Fernando Wong is considered one of the most important landscape designers in America today. Quite a heady accomplishment when you moved from Panama just 20 years ago, speaking no English, and can now boast collaborations with starchitects, national and international awards and a new TV show. But what resonated for me after a free-ranging chat with him on his way to a project is that his creations translate well to a variety of garden styles in different parts of the world. Why? Because a garden’s design is determined by the specific architecture of the building to which it is related. His design credo is pared-down, classical aesthetic, steeped in principles of scale and proportion…starting simply with grounds laid out on a clear axis.
Case in point, this particular client gave him carte blanche to create a garden inspired by the south of France…which meant, literally, starting from scratch. One challenge of course would be identifying French favorites (or variations of) that work well in southern Florida. He reminds me that citrus is back, a fantastic addition to anyone’s garden. “Lime and lemon trees can be grown in large containers and placed as accents in a hedge (above). And he adds with his signature humor, “drinks are so much better with homegrown fruit.” So it’s no surprise that another plant used effectively throughout the garden is lavandula pinnatta (lace lavender) to lend texture, color and fragrance (as seen in many of the pruned globes below).
This Palm Beach property so well epitomizes that, no matter how big or small the project, a residential garden can bear out his design ethos as effectively as The Surf Club project in Miami with Richard Meier. The secret? No matter the location, he uses the same principles to align the landscape with the buildings.
He had me at “yes” when stating, “approach your garden with a plan and first, focus on the trees!” Here, affectionately named “The Secret Garden” by Fernanado and his partner, Tim Johnson, he employed a simple but effective visual trick (especially when dealing with just 1 1/2 acres)… planting towering palms to match a neighbor’s trees, thereby making it appear that this estate extends way off into the distance.
For Fernando, it’s not just about creating beautiful outdoor spaces but is as much about engaging all the senses of those who visit his creative settings as well as those who live within them. “I want layers,” he said. “I want to hear the rustling of palm fronds, to feel the sun through a canopy of leaves, to smell the rosemary, gardenias and orange trees, and to see silhouettes”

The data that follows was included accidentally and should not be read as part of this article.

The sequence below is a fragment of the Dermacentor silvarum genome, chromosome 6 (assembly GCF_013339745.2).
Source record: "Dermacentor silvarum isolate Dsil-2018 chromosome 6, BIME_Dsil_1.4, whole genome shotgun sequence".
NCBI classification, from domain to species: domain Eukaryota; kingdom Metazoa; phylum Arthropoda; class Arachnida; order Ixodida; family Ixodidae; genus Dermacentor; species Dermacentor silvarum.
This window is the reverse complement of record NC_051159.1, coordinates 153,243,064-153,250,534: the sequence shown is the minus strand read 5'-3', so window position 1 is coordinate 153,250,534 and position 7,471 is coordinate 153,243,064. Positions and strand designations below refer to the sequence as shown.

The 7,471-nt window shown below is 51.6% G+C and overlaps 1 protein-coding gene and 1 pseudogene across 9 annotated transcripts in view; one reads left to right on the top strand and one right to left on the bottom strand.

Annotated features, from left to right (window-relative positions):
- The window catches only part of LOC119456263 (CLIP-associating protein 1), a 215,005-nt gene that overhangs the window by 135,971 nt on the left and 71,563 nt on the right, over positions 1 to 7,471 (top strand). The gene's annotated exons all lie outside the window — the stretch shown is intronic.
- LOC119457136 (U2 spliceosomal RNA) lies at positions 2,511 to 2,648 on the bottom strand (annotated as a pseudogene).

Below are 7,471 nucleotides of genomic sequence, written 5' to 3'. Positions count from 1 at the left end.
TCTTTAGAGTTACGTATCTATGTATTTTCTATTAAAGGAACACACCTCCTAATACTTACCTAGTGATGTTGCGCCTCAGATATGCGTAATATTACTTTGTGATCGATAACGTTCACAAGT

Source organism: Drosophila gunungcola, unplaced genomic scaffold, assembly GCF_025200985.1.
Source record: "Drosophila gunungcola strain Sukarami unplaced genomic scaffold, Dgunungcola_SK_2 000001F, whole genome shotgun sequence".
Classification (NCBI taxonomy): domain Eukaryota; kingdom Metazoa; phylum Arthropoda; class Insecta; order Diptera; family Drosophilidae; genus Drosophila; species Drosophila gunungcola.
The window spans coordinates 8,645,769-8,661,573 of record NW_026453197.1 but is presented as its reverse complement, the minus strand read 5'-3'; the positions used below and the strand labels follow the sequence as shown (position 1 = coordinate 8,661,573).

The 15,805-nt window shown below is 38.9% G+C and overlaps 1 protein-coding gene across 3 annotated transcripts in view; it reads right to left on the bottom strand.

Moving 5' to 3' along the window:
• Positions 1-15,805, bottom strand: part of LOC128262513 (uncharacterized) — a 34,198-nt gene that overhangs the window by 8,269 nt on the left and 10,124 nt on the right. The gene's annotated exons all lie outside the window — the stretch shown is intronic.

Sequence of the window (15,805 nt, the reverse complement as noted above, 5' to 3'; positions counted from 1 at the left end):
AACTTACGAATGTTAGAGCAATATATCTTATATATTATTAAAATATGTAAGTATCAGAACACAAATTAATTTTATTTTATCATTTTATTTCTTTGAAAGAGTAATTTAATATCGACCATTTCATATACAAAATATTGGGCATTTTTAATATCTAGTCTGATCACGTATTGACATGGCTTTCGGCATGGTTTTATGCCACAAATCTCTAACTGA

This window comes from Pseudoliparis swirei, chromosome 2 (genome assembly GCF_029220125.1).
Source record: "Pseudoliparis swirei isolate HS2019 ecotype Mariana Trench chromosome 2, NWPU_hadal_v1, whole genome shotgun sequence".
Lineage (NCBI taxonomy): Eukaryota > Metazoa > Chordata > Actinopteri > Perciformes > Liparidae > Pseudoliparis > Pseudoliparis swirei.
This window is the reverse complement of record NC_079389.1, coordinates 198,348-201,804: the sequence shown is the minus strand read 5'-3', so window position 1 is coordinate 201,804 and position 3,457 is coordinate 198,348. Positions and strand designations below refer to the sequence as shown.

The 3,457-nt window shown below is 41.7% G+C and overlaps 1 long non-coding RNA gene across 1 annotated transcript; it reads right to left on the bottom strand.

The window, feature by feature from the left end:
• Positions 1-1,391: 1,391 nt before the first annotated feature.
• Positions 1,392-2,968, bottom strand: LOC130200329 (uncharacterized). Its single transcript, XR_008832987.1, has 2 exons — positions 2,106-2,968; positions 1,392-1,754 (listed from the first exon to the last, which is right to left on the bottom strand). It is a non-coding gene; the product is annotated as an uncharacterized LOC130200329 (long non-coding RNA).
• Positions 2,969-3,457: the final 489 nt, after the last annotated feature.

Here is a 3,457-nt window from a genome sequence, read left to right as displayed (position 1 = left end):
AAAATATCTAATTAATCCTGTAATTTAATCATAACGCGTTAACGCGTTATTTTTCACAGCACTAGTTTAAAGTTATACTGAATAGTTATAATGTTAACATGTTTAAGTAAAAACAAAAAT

Perhaps harkening back to his Panamanian roots, Fernando is known for his signature green-on-green, stating that “it appears so much cooler than color.” In this, one of my favorite images, a silver buttonwood shrub (Conocarpus erectus var. sericeus) adds a spot of light to a verdant corner.
The fascinating fountain was made by repurposing existing materials on the property.
And what is a Palm Beach garden without a pool, here masterfully laid out by his namesake boutique design firm, Fernando Wong Outdoor Living Design, known for designing elaborate garden follies, pools and pool pavilions, outdoor kitchens, fountains, sculpture gardens and hardscapes. What a beautiful angle from which to view a pool and its house!
Thank you Fernando, for the time spent in this sylvan “secret garden.” One can truly understand that your joy as a designer comes through creating beauty which provides moments of contemplation for owners and visitors alike.
And my friends at home, don’t forget to pop on your television or I-pad and watch the new HGTV/Discovery+ 6 part series “Clipped,” a competition show where the work of America’s best topiary artists are judged by Martha Stewart, Fernando, and 2 other judges.
All images courtesy of Brantley Photography.